Can management efforts alone keep them operating?

The novel coronavirus pandemic has made it even more difficult to maintain local railroad lines, which continue to operate at a loss. Local governments and railroad companies need to discuss ways to protect “community mobility.”

West Japan Railway Co. (JR West) has announced for the first time section-by-section balances of income and expenses for local lines with few passengers. A total of 30 sections on 17 lines with a daily average of fewer than 2,000 passengers per kilometer were covered in the announcement, and the annual deficit amounted to approximately ¥24.8 billion.

JR West said about half of the lines cost more than ¥1,000 to generate ¥100 in revenue, and some even cost more than ¥25,000. The situation is grave.

Hokkaido Railway Co. (JR Hokkaido), Shikoku Railway Co. and others, which receive financial support from the government, were already publishing section-by-section revenue and cost figures. Based on this information, JR Hokkaido is discussing with local governments the possibility of revising its service lines.

JR West and East Japan Railway Co. (JR East), which operate lines in major cities, have been using profits from conventional lines in urban areas and Shinkansen lines to make up for deficits on local railways.

However, people’s lifestyles have changed, including an increase in telecommuting. Revenues from urban area lines have dropped and the mechanism of covering local lines’ deficits with profits from urban services is collapsing. JR East is also considering the possibility of announcing the revenues and costs of its local lines.

Railroad companies need to strive for greater efficiency, but they are nearing the limits of their ability to rely solely on management efforts as the population of rural areas declines.

The Land, Infrastructure, Transport and Tourism Ministry has set up an expert panel to discuss the operation of railroad lines that have become unprofitable and will compile proposals as early as July.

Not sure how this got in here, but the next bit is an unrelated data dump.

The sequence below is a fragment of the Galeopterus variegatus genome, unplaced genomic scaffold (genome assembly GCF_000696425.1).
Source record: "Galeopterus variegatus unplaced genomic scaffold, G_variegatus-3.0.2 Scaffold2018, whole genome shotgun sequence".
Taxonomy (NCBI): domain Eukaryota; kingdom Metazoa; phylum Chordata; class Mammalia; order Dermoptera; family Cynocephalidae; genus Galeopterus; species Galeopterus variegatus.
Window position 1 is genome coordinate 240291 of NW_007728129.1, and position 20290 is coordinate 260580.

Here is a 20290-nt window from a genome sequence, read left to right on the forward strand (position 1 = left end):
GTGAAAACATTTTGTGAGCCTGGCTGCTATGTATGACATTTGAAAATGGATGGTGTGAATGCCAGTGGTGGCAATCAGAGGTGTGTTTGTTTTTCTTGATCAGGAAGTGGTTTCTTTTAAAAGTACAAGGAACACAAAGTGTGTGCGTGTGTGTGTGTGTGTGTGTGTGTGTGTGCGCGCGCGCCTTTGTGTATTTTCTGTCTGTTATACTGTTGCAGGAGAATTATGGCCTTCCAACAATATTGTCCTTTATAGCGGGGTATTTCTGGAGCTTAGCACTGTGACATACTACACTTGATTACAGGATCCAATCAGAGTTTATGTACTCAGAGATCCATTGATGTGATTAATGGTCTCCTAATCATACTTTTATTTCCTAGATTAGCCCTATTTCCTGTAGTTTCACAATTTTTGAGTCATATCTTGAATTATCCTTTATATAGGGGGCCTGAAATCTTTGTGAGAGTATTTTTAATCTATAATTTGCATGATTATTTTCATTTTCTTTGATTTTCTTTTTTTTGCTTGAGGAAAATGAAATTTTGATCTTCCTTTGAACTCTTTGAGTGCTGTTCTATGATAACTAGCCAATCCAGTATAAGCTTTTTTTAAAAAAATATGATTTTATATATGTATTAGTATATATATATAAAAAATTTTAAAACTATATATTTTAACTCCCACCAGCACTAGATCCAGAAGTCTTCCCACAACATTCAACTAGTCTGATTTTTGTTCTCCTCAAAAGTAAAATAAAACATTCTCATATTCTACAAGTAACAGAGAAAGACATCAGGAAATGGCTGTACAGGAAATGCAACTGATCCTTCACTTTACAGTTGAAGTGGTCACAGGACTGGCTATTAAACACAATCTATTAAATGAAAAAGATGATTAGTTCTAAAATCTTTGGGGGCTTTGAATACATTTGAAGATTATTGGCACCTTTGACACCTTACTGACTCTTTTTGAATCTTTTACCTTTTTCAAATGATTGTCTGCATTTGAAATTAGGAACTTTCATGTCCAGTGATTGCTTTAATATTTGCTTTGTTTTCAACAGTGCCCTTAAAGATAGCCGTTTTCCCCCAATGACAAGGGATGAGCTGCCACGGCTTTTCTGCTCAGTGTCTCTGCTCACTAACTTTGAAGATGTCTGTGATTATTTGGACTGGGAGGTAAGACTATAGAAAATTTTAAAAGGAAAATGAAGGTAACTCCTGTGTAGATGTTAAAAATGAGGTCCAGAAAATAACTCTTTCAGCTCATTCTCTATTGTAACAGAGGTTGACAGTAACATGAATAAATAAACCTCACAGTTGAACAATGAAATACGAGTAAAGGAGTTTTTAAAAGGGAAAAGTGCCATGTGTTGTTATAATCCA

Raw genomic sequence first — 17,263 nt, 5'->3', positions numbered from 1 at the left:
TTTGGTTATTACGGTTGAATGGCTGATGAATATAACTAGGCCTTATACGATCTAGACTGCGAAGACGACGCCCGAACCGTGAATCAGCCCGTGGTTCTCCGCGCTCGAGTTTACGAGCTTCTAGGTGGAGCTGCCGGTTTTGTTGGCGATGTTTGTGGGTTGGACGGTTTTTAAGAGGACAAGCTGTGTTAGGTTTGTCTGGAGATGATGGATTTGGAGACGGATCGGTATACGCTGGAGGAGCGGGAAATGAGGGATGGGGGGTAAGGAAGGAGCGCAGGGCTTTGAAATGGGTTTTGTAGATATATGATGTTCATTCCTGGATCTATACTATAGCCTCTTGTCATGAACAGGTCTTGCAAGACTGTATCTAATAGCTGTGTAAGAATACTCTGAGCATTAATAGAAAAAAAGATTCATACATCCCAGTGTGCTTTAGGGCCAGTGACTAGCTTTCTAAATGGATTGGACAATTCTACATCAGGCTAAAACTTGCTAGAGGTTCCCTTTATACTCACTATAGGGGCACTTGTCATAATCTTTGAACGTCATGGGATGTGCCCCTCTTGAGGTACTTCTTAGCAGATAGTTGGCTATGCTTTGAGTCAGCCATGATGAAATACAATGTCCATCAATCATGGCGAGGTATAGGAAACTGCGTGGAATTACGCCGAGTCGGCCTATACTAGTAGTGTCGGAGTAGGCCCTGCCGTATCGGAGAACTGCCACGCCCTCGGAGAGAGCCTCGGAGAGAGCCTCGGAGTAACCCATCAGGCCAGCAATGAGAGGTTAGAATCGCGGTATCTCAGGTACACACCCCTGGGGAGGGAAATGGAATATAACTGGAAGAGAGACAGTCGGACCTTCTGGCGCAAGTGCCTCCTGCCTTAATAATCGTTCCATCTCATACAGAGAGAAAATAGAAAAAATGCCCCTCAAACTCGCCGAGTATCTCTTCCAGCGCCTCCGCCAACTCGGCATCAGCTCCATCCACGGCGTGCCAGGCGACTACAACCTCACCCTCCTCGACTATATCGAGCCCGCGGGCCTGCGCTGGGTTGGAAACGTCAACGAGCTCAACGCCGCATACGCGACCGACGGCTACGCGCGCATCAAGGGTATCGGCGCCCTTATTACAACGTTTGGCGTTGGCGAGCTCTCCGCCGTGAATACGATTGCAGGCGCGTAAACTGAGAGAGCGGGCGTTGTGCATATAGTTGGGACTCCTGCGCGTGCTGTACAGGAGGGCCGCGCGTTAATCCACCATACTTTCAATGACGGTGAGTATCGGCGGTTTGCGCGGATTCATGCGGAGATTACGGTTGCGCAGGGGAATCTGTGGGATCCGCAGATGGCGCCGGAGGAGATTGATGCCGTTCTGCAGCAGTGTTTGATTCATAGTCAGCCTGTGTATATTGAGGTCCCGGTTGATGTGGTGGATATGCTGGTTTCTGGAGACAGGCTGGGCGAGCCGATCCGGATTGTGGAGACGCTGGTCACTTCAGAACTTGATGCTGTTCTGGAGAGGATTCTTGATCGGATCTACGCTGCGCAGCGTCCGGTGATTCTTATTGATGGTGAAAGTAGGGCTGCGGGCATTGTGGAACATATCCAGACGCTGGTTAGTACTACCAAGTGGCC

A shift to bus services, which cost one-sixth to one-12th as much as train services, would be a viable option. Under the reform of the now defunct Japanese National Railways, the benchmark for converting to bus services was less than 4,000 passengers per kilometer. Today, this applies to more than half of all JR lines.

It is desirable to set a certain standard, scrutinize the impact on users and consider switching to buses.

There are examples of “ownership-operation separation,” in which the local government owns the stations, tracks and other facilities, and the railroad company is responsible for their operation, as well as cases in which local governments and private companies jointly invest in third-sector companies to maintain lines. However, many local governments are said to be reluctant to discuss such possibilities.

In some areas affected by the Great East Japan Earthquake, JR East has shifted to a new transportation system that allows buses to run on special tracks, thus achieving both lower costs and a certain level of convenience.

Instead of sticking to maintaining the train services, local governments, which are well versed in the specific conditions in their regions, should work with railroad companies to find a way out of the situation. The central government should also strengthen financial support for local governments and railroad companies that are reviewing their operations.

(From The Yomiuri Shimbun, May 1, 2022)